A CEO’s prior position impacts her current pay
07/11/2022
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Previous Guerdon Associates research confirmed that, over the last two years, external hires come at a higher cost to shareholders than internal promotions. But both were less costly than retaining the current CEO (see HERE)

Guerdon Associates has expanded this research covering remuneration for internally promoted CEOs in ASX 300 companies over May 2018 to June 2022. Internally promoted CEOs were categorised and analysed based on their prior position within the company:

  1. Chief Operations Officer (COO)
  2. Chief Financial Officer (CFO)
  3. Business Unit Head (BUH)
  4. Deputy CEO
  5. Commercial positions, including Sales or Marketing positions that met certain criteria

The key takeaways from the research are:

  • On the whole, the median promoted incumbent received a lower TFR but the same maximum STI and LTI opportunity (as a % of TFR) as the previous CEO.
  • The median promoted COO received a lower TFR, relative to the previous CEO, than promoted CFOs and BUHs.
  • The median promoted BUH received a lower maximum STI opportunity (as a % of TFR), relative to the previous CEO, than promoted CFOs and COOs.

Table 1 shows the number of internally promoted CEOs based on the incumbent’s previous position.

Table 1: Number of ASX 300 promoted CEOs based on incumbent’s previous position

Statistic

CFO

COO

BUH

Deputy CEO

Commercial

Overall

Count

8

9

13

2

3

35

% of Total

23%

26%

37%

6%

9%

100%

 

The majority of promoted individuals were from COO and BUH positions which can operate similarly to the CEO position with profit and loss accountability albeit of a smaller scale. The Deputy CEO position is the least common and primarily used by companies which have identified a CEO successor in advance.

Table 2 shows the promoted incumbent’s total fixed remuneration (TFR) as a percentage of the previous CEO’s TFR, categorised by the new incumbent’s previous position.

Table 2: Promoted incumbent’s TFR as a percentage of the previous CEO’s TFR

Statistic

CFO

(n=8)

COO

(n=9)

BUH

(n=13)

Deputy CEO

(n=2)

Commercial

(n=3)

Overall

(n=35)

Average

89%

88%

90%

94%

91%

89%

25th Percentile

84%

75%

83%

82%

50th Percentile

88%

79%

90%

94%

94%

89%

75th Percentile

93%

96%

96%

97%

 

A promoted COO received a lower TFR, relative to the previous CEO, than promoted CFOs and BUHs.

Table 3 shows the promoted incumbent’s maximum short term incentive (STI) opportunity (as a % of TFR) as a percentage of the previous CEO’s maximum STI opportunity, categorised by the new incumbent’s previous position.

Table 3: Promoted incumbent’s maximum STI opportunity (as a % of TFR) as a percentage of the previous CEO’s maximum STI opportunity (as a % of TFR)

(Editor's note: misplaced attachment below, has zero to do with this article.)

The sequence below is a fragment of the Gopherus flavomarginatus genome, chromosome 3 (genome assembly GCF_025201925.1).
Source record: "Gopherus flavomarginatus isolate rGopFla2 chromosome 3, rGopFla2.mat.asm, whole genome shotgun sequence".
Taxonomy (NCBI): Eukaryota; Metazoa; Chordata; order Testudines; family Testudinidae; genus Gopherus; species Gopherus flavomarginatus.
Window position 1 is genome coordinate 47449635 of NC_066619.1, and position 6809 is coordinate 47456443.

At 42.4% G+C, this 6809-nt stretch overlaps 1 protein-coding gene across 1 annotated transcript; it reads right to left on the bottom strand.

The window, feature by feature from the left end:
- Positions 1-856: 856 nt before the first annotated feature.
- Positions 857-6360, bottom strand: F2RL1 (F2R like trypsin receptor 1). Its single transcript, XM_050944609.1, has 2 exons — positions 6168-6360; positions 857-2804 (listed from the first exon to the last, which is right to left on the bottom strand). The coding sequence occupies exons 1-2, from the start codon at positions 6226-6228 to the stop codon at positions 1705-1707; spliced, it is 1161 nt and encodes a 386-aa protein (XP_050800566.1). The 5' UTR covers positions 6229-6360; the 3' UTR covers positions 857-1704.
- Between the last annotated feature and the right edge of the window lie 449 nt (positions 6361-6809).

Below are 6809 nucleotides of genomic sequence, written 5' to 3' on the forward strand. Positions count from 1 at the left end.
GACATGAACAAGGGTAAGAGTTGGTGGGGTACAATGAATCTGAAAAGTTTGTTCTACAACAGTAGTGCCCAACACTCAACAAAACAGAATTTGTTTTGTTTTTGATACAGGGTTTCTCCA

Statistic

CFO

(n=8)

COO

(n=9)

BUH

(n=13)

Deputy CEO

(n=2)

Commercial

(n=3)

Overall

(n=35)

Average

98%

98%

89%

100%

100%

94%

25th Percentile

97%

88%

80%

86%

50th Percentile

100%

100%

92%

100%

100%

100%

75th Percentile

100%

100%

100%

100%

 

The median promoted incumbent is eligible for the same maximum STI opportunity (as a % of TFR) as the prior CEO for all positions except for BUHs, which have a lower STI opportunity.

Table 4 shows the promoted incumbent’s maximum long term incentive (LTI) opportunity (as a % of TFR) as a percentage of the previous CEO’s maximum LTI opportunity, categorised by the new incumbent’s previous position.

Table 4: Promoted incumbent’s maximum LTI opportunity (as a % of TFR) as a percentage of the previous CEO’s maximum LTI opportunity (as a % of TFR)

Statistic

CFO

(n=8)

COO

(n=9)

BUH

(n=13)

Deputy CEO

(n=2)

Commercial

(n=3)

Overall

(n=35)

Average

110%

115%

95%

95%

94%

104%

25th Percentile

95%

100%

85%

92%

50th Percentile

106%

100%

100%

95%

100%

100%

75th Percentile

113%

130%

100%

104%

 

The median promoted CEO is eligible for the same maximum LTI opportunity (as a % of TFR) as the prior CEO for all positions except for the median CFO with a higher LTI opportunity.

Table 5 shows the promoted incumbent’s maximum total incentive opportunity (as a % of TFR) as a percentage of the previous CEO’s maximum total incentive opportunity, categorised by the new incumbent’s previous position.

Table 5: Promoted incumbent’s maximum total incentive opportunity as a percentage of the previous CEO’s maximum total incentive opportunity

Statistic

CFO

(n=8)

COO

(n=9)

BUH

(n=13)

Deputy CEO

(n=2)

Commercial

(n=3)

Overall

(n=35)

Average

103%

109%

89%

98%

100%

99%

25th Percentile

96%

97%

85%

90%

50th Percentile

100%

100%

93%

98%

100%

100%

75th Percentile

107%

111%

100%

100%

 

Table 6 shows the promoted incumbent’s maximum total remuneration as a percentage of the previous CEO’s maximum total remuneration, categorised by the new incumbent’s previous position.

Table 6: Promoted incumbent’s maximum total remuneration as a percentage of the previous CEO’s maximum total remuneration

Statistic

CFO

(n=8)

COO

(n=9)

BUH

(n=13)

Deputy CEO

(n=2)

Commercial

(n=3)

Overall

(n=35)

Average

89%

109%

85%

92%

90%

93%

25th Percentile

83%

73%

82%

79%

50th Percentile

90%

79%

84%

92%

90%

85%

75th Percentile

98%

100%

96%

100%

 

Internally promoted CEOs tend to have a lower total remuneration opportunity than their predecessors.

© Guerdon Associates 2022
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